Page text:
# Similar mode of girder failure may be described the

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Chapter 2 / Exercise 10
Dosage Calculations
Pickar
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similar mode of girder failure may be described. The top flange of a Gerber girder is laterally and torsionally restrained by the connected joist members. The lower flange together with a portion of the web of the Gerber girder is prevented from lateral buckling by the bending stiffness of the web plate and the bending stiffness of the joist chords connected to the girder top flange (Fig. B1). Girder instability through loss of moment resistance by section distortion due to web bending should be design checked. Design procedure proposed: Using Engesser formula (Bleich 31 ), critical end-load for an infinitely long strut [B.1] where, moment of inertia of compression flange about y-y axis spring constant contributed by joist chord and girder web bending and, if joist framing on one side or, if joist framing on two sides taking into account the flexural stiffness of girder web and of the end-panel joist top chords. For symbols, see Fig. B1. Also see Example 1 provided. Since a Gerber girder section is prismatic throughout its entire length, the induced axial flange stress should also vary proportionally with the bending moment diagram along the girder span (i.e. zero stress when moment is zero and maximum when moment is at maximum). A segment of girder bottom flange-web, loaded with zero compression at one end and a maximum compression at the other, may be considered less severely loaded than an end-loaded strut of similar length, cross section and restraint conditions, because an end loaded strut is subjected to uniform compression. To obtain effective design compression to simulate an equivalent end-loaded strut, as used with design expression [B.1], it is proposed that the actual compression, as obtained from the cross-sectional area of the bottom flange including about 15% of the girder web using the maximum support moment, be multiplied by 0.5.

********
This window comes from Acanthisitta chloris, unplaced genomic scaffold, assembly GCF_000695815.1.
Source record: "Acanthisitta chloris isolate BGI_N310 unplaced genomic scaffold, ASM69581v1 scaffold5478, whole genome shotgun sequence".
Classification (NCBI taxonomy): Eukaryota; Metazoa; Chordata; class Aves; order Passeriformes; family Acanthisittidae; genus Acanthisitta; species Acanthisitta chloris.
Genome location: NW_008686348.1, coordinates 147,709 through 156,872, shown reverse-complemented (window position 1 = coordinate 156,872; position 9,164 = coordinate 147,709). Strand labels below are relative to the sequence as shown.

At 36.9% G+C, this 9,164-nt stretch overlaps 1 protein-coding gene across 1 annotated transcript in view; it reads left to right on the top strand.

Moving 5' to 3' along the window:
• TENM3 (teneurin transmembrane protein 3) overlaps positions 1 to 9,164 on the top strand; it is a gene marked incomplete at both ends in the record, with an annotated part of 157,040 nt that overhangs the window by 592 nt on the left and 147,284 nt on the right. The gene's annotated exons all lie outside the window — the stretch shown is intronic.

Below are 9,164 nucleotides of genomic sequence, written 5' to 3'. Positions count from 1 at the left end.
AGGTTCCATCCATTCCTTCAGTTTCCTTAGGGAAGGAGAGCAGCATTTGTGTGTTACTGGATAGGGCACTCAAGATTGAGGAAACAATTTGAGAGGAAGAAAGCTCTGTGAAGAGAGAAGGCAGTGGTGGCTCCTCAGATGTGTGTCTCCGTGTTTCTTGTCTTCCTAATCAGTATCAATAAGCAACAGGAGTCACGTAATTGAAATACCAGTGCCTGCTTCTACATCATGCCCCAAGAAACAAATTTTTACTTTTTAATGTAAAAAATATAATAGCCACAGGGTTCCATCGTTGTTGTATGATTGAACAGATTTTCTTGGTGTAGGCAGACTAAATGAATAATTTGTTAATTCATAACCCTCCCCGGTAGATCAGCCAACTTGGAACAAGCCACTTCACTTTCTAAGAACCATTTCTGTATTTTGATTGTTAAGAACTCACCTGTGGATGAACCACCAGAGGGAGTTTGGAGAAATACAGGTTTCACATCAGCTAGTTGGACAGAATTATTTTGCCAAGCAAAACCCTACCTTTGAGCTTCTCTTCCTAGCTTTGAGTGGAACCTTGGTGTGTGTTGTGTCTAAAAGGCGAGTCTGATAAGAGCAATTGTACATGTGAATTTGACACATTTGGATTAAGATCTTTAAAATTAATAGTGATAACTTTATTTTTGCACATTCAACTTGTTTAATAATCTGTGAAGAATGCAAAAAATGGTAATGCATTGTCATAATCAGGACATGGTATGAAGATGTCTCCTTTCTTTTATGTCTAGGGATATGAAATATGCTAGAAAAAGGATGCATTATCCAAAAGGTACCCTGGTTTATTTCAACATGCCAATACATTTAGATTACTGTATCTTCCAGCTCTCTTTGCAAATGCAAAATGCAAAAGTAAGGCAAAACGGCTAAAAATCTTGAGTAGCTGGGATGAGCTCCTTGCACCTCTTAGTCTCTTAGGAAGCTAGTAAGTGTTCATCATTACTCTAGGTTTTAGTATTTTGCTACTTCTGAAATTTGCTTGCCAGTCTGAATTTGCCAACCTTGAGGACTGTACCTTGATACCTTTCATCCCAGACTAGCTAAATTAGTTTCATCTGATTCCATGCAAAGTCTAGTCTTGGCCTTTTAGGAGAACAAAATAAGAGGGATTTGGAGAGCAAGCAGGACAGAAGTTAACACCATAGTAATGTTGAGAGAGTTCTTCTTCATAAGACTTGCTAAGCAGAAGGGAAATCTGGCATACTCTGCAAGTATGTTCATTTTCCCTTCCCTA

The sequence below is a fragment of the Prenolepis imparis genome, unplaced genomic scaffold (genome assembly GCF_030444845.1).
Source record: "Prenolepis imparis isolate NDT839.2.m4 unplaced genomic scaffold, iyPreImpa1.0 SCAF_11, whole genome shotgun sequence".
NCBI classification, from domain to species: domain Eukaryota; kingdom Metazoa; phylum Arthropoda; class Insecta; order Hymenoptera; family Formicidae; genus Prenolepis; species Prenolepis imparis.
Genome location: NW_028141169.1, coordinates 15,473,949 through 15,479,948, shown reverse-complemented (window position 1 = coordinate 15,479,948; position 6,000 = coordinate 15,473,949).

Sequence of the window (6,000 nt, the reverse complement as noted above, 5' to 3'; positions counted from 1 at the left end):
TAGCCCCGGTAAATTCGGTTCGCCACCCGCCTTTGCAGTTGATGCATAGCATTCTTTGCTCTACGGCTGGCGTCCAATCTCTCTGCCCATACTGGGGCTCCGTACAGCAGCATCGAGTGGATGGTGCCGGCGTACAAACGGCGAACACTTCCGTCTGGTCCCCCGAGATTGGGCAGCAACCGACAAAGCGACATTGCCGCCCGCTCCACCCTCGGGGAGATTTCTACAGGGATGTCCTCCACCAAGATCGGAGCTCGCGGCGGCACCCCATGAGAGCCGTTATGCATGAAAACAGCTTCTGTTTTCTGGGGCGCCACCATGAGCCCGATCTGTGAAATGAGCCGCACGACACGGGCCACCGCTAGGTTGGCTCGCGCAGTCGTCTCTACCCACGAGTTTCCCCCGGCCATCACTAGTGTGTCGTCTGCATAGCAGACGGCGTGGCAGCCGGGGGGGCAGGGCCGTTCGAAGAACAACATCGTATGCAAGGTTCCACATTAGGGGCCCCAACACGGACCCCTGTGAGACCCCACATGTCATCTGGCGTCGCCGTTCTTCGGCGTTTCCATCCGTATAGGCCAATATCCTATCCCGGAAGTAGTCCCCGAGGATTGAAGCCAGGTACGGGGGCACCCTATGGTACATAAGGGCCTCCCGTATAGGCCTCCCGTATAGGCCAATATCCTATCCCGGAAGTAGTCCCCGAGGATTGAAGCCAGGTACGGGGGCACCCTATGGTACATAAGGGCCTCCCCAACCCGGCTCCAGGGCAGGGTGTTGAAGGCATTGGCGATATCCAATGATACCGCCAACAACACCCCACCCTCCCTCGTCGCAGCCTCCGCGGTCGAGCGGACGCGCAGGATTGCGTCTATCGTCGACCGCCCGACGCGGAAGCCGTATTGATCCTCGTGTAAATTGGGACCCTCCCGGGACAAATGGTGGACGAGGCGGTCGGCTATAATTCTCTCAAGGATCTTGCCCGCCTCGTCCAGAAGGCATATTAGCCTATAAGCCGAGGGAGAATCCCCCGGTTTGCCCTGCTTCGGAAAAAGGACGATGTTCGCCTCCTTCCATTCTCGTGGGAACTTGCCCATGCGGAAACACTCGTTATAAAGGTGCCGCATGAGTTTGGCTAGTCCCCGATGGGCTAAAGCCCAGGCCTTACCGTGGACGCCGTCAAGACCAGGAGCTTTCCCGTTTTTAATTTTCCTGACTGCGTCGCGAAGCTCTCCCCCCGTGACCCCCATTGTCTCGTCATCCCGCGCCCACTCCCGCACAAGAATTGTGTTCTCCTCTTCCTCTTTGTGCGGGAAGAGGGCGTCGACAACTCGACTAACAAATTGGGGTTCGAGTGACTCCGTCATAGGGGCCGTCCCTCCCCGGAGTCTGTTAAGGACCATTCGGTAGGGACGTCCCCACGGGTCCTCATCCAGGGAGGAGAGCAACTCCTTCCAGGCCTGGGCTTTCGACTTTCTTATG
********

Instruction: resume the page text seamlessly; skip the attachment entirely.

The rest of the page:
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Chapter 2 / Exercise 10
Dosage Calculations
Pickar
Expert Verified
Fig. B1 Cantilever Girder Stability Check for Slender Girders Note: This design check need not be performed, if a W-shape or a WWF-shape is selected for the girder. 36
REFERENCES 1 Steel Structures for Buildings (Limit States Design), CAN3-S16.1, Canadian Standards Association, 1984 (as revised to 1987) 2 Handbook of Steel Construction, Canadian Institute of Steel Construction, 1987 3 Steel Joist Facts .... Recommended Practice, Second Edition, Canadian Institute of Steel Construction, 1980 4 Cantilever and Suspended Span (CSS), Canadian Institute of Steel Construction, 1987 5 Standard for Steel Roof Deck, Canadian Sheet Steel Building Institute (CSSBI), June 1981 6 Heagler, R. P. and Luttrell, L. D., How to Fasten Steel Deck - Update and Review, Modern Steel Construction, No. 1, 1988 7 Cold Formed Steel Structural Members, CAN3-S136, Canadian Standards Association, 1984 (revised Jan. 88) 8 Commentary on CSA Standard CAN3-S136-M84, Cold Formed Steel Structural Members, Canadian Standards Association, 1986 9 Diaphragm Action of Cellular Steel Floor and Roof Deck Construction, CSSBI, 1972 (currently being revised) 10 Steel Deck Shear Diaphragm Design Manual, Westeel-Rosco Limited (currently Vic West Steel Inc.), 1975 11